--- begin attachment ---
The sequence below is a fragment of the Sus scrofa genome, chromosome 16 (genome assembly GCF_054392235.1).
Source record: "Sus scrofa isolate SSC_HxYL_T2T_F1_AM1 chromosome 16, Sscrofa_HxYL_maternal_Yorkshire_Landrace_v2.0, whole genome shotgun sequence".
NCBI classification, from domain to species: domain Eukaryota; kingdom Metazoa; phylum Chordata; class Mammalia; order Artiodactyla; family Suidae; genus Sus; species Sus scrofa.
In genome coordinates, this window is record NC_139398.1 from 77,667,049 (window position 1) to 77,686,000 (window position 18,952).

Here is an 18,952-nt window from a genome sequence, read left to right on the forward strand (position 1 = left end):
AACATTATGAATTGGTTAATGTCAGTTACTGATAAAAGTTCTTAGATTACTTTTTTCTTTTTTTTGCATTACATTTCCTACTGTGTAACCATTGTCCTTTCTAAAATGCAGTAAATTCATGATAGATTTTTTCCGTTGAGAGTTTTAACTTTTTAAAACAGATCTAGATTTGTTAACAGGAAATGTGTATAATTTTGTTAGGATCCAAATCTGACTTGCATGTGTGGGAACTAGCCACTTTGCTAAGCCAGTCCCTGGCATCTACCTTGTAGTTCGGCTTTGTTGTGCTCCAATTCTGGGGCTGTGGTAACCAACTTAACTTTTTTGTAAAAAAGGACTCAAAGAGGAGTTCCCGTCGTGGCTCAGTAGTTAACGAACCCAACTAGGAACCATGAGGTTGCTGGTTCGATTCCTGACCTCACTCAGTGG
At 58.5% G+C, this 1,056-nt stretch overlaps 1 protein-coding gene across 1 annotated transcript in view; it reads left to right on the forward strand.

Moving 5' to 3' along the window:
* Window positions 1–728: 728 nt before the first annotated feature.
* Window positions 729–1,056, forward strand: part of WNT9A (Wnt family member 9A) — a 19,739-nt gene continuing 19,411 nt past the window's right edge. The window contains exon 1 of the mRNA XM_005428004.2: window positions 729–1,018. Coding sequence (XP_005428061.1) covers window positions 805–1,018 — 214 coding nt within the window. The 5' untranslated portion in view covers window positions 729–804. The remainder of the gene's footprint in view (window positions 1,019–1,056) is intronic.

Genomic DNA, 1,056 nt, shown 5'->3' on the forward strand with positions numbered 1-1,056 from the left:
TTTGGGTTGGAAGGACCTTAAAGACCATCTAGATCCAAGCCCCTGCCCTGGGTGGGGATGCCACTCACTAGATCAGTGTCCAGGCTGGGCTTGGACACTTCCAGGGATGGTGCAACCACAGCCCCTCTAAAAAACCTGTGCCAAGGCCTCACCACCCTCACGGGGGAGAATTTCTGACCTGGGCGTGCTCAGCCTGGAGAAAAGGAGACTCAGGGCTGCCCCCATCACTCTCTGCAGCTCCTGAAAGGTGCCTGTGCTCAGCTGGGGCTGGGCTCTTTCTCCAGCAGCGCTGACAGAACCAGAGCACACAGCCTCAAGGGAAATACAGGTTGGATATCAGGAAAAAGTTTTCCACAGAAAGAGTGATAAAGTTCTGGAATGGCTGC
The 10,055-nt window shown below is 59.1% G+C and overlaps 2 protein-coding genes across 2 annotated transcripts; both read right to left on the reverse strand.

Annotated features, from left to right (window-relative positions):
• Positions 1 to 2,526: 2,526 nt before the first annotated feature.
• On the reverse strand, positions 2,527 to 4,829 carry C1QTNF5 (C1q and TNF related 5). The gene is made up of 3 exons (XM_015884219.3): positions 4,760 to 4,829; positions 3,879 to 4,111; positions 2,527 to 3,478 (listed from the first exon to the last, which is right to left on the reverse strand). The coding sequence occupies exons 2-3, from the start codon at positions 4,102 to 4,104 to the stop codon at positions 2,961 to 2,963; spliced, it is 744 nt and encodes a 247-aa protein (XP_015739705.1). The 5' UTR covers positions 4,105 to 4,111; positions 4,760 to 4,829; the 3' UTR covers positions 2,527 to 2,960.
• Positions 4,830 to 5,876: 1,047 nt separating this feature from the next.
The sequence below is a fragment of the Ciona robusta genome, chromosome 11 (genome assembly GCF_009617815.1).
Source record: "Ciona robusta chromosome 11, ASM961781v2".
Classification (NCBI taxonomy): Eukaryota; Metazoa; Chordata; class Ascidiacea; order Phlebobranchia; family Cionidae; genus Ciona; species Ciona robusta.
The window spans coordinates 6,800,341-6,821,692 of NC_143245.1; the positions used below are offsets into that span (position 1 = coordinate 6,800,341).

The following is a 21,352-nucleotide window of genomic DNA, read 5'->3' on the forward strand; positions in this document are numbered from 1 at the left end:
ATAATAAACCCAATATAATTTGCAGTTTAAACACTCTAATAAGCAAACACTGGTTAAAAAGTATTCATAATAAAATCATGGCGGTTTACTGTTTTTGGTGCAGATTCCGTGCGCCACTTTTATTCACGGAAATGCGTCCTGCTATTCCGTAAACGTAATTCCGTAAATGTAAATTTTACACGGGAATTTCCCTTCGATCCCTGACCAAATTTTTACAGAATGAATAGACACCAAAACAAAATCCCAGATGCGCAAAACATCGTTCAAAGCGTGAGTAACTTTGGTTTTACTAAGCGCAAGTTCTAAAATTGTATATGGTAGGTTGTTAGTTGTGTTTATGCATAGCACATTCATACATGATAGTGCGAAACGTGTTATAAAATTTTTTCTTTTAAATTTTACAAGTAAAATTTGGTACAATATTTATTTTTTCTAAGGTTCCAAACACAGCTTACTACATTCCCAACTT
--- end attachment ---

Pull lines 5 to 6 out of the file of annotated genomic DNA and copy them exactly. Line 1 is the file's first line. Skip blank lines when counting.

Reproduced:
Here is an 18,952-nt window from a genome sequence, read left to right on the forward strand (position 1 = left end):
AACATTATGAATTGGTTAATGTCAGTTACTGATAAAAGTTCTTAGATTACTTTTTTCTTTTTTTTGCATTACATTTCCTACTGTGTAACCATTGTCCTTTCTAAAATGCAGTAAATTCATGATAGATTTTTTCCGTTGAGAGTTTTAACTTTTTAAAACAGATCTAGATTTGTTAACAGGAAATGTGTATAATTTTGTTAGGATCCAAATCTGACTTGCATGTGTGGGAACTAGCCACTTTGCTAAGCCAGTCCCTGGCATCTACCTTGTAGTTCGGCTTTGTTGTGCTCCAATTCTGGGGCTGTGGTAACCAACTTAACTTTTTTGTAAAAAAGGACTCAAAGAGGAGTTCCCGTCGTGGCTCAGTAGTTAACGAACCCAACTAGGAACCATGAGGTTGCTGGTTCGATTCCTGACCTCACTCAGTGG